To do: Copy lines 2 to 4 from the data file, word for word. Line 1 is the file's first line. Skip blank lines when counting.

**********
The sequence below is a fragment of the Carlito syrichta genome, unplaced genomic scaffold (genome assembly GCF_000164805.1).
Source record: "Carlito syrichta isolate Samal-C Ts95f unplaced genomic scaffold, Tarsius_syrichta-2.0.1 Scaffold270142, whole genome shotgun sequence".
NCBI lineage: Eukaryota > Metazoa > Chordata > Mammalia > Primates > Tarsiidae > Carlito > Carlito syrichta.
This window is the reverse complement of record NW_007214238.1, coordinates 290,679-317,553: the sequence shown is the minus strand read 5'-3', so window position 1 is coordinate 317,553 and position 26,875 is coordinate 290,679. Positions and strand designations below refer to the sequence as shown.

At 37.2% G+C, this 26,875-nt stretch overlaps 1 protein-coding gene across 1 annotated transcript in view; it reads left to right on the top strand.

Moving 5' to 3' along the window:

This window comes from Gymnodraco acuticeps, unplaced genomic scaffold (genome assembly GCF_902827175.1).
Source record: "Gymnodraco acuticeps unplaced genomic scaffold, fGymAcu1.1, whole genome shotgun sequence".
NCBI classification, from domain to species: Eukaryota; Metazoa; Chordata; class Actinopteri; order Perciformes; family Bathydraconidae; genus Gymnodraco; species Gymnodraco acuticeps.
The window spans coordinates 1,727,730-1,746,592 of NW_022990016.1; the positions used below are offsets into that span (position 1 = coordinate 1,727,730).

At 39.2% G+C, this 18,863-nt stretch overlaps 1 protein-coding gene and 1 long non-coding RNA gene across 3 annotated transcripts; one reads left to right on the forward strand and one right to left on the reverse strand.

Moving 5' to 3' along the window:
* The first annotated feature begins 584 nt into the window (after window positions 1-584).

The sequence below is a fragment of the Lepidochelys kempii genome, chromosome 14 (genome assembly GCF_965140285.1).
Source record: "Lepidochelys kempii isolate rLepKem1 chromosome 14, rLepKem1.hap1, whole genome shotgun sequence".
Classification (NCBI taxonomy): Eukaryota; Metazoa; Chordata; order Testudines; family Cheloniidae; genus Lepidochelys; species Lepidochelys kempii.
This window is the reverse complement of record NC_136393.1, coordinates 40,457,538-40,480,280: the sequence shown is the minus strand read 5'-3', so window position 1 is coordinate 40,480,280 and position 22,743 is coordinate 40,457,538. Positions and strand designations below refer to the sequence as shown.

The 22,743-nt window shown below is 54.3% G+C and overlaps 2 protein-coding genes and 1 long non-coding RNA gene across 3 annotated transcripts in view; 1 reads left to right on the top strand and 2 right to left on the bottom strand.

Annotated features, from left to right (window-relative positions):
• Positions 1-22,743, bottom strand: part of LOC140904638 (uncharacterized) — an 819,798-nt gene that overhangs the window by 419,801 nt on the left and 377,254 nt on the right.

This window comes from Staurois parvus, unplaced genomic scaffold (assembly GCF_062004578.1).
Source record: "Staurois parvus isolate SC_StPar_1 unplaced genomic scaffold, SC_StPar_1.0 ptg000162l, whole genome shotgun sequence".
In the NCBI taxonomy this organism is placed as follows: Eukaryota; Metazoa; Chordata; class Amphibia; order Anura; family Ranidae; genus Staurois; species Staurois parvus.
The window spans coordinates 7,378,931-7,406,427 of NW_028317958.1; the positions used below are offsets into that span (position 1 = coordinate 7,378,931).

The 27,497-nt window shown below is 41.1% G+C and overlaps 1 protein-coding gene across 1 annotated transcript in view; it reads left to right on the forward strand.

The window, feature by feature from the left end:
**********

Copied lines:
Source record: "Carlito syrichta isolate Samal-C Ts95f unplaced genomic scaffold, Tarsius_syrichta-2.0.1 Scaffold270142, whole genome shotgun sequence".
NCBI lineage: Eukaryota > Metazoa > Chordata > Mammalia > Primates > Tarsiidae > Carlito > Carlito syrichta.
This window is the reverse complement of record NW_007214238.1, coordinates 290,679-317,553: the sequence shown is the minus strand read 5'-3', so window position 1 is coordinate 317,553 and position 26,875 is coordinate 290,679. Positions and strand designations below refer to the sequence as shown.